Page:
Enjoy with a smile, while enjoying the view.

Lion. Photo by Klaus-Peter Simon.

Lion at Mount Nemrut, Turkey. Photo by Klaus-Peter Simon.

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  1. I will be excited to try this whole Turkish menu as soon as the heat subsides somewhat. Well, a lot, actually, it’s 92 degrees in my living room at the moment. This menu looks perfect for a day that is a chilly 85! ;-)

  2. This salad looks sooooo appetizing….
    Don’t you hate it when a restaurant serves lettuce that has been sitting around so long it has lost all color…happened to me at Legal Seafood this week…threw it out

  3. aunty eileen says:

    Iceberg lettuce is pale, mostly water and little to no nutritional value. What it does have is CRISPness. Iceberg lettuce is great when making salads which include not so crispy dark greens such as baby spinach and parsley, etc. Even great to add to sandwhiches/wraps, etc. for that touch of ‘crispy’ along with the not so crisp dark greens. A reason why I must put chopped celery in tuna or egg salad, and why I like alot of chopped onion in my potato salad., etc. Otherwise, it is tasting more mushy than ‘fresh and crispy’. Iceberg lettuce and celery is always in my refrigerator and it keeps well if knowing how to wash and store.

    • aunty eileen says:

      Also, if you have leftover salad that has kind of wilted (even with dressing on it)… just perk-it-up by adding crispy iceberg lettuce. For a nice easy and quick and no calorie and inexpensive snack on a hot day…eat some celery or iceberg lettuce. Can even coat the stick of celery with some peanut butter or cream cheese. And if you like a really crispy salad… just put it in the freezer for a few minutes before serving. I also always have in the refrigerator… already made and packaged authentic middle eastern tabouli to add to a salad… I find this means no or not much dressing is needed, especially when adding some greek olives and bit of their juice.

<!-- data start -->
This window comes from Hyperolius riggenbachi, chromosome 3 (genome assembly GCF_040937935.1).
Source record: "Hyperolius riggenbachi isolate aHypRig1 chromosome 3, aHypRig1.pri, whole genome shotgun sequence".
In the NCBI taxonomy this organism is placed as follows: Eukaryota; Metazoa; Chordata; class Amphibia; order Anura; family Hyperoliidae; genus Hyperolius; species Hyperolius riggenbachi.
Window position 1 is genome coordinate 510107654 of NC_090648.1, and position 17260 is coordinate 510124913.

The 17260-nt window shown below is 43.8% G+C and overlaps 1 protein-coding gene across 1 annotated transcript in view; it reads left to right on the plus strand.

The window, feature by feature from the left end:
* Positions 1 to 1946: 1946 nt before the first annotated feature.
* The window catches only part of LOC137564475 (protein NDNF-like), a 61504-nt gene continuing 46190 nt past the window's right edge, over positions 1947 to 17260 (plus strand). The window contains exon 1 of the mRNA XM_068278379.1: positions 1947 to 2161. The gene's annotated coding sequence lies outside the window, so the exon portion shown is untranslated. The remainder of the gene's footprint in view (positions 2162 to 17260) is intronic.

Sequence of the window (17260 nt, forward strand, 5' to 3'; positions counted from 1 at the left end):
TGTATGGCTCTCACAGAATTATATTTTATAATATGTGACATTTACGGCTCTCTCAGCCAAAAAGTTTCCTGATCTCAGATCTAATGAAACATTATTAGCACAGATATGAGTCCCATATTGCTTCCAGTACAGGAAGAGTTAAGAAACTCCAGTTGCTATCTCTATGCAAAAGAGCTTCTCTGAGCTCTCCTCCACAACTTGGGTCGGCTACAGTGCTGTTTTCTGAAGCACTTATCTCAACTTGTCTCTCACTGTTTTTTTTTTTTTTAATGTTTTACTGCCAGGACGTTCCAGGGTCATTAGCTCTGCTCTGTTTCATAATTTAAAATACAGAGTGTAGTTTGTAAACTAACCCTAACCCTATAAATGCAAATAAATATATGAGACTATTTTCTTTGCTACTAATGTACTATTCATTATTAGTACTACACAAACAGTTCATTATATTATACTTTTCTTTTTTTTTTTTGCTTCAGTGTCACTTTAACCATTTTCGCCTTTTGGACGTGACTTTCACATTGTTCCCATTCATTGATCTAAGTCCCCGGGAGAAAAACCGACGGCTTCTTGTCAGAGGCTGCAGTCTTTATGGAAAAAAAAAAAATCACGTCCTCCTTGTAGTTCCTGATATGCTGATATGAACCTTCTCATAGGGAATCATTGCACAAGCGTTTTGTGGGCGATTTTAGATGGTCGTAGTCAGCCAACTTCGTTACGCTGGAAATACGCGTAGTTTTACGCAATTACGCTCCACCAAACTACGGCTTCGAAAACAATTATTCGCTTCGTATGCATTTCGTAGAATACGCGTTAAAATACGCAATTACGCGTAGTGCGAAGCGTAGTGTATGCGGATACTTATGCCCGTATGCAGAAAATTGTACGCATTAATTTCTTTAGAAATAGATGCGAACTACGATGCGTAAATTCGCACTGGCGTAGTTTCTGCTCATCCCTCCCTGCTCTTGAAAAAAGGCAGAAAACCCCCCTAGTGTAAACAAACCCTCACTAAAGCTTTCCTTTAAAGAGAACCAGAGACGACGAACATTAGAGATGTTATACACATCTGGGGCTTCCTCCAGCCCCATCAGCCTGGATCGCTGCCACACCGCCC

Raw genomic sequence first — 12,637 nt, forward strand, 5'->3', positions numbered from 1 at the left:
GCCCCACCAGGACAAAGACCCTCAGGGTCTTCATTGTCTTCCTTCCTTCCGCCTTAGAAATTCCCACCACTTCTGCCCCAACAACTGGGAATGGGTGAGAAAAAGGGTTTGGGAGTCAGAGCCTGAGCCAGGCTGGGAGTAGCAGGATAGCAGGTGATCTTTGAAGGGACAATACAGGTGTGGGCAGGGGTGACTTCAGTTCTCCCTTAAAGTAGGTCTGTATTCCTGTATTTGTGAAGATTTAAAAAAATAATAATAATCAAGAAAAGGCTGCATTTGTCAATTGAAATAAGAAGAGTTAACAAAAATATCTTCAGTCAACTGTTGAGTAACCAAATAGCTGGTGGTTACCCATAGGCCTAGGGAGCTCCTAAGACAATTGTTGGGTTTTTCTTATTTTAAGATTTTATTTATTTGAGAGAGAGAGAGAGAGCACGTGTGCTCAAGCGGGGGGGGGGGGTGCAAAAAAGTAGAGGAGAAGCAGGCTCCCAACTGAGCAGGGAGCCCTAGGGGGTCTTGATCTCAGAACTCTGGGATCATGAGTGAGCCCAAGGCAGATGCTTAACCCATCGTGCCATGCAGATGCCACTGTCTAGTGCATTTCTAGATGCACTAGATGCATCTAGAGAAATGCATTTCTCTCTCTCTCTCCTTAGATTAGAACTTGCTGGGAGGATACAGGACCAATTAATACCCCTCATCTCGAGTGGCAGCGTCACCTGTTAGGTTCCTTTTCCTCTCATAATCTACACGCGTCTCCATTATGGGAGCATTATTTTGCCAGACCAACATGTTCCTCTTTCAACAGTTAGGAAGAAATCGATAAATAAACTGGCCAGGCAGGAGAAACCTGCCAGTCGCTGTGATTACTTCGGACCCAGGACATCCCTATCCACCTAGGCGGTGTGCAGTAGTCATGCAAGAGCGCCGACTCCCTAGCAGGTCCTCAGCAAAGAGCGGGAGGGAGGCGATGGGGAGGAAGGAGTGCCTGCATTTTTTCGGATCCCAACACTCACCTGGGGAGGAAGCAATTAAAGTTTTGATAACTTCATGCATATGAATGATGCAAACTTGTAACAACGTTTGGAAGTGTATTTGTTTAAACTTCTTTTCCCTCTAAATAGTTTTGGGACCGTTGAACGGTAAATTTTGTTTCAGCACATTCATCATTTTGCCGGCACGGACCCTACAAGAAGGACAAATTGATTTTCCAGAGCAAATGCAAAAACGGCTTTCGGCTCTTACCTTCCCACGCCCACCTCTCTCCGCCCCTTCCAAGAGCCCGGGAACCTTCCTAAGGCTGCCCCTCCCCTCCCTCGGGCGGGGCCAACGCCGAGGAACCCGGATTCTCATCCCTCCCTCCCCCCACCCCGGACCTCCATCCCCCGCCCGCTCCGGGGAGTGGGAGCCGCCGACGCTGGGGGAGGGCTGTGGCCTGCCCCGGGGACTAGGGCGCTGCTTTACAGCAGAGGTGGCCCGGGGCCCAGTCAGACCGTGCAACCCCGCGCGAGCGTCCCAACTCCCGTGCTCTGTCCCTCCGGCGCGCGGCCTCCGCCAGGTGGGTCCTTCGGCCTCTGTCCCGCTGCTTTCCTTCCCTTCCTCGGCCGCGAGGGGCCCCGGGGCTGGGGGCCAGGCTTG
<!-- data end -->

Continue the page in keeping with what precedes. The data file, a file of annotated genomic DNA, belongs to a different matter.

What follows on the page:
• Sasha Martin says:

        I haven’t had celery with cream cheese in forever… that sounds good!

        • aunty eileen says:

          Yes Sasha… it is good. Also with the peanut butter if wanting to get some protein. If wanting to eat alot of celery… spread it lightly :-)

    • Janet Goodell says:

      So, you have given me a reason to purchase iceberg lettuce. I bought a packaged mix last week because it is the only salad my oldest son will eat. He must like the crispness. He is 19 and has always insisted on iceberg lettuce. I think if I mix it with my garden lettuce, he might like it. Thank you.

      • Sasha Martin says:

        It’s also the least bitter of the salads (even compared to romaine)… that might be part of it, too.

      • aunty eileen says:

        Hi Janet: You are very welcome. :-)

        • aunty eileen says:

          Hi Sasha: I love my ‘everything but the kitchen sink salads’. But, I find the crisp and refreshing iceberg lettuce (which basically has only the taste of ‘crisp and refreshing’…. helps tone-down and bring all the flavors together… perfectly, along with ‘crisp and refreshing’. And, the other good part of wonderful and inexpensive iceberg lettuce is, I can make HUGE amounts of salad…. if trying to make a huge amount of salad without adding iceberg lettuce… the cost would endup being very pricey. We love salads!

          • aunty eileen says:

            And it is best to de-string the celery. In fact it would be a fun little ‘job’ for ava. I just use a small paring knive (or smallish dull knife, or maybe plastic knive for ava) and catch the ‘strings’ at the top and pull them down the back side of the celery. The larger stalks usually have the ‘strings’. Good summer ‘treat’ for ava… can even put in freezer for a few minutes begore eating, if wanting them nice and cold and crispy.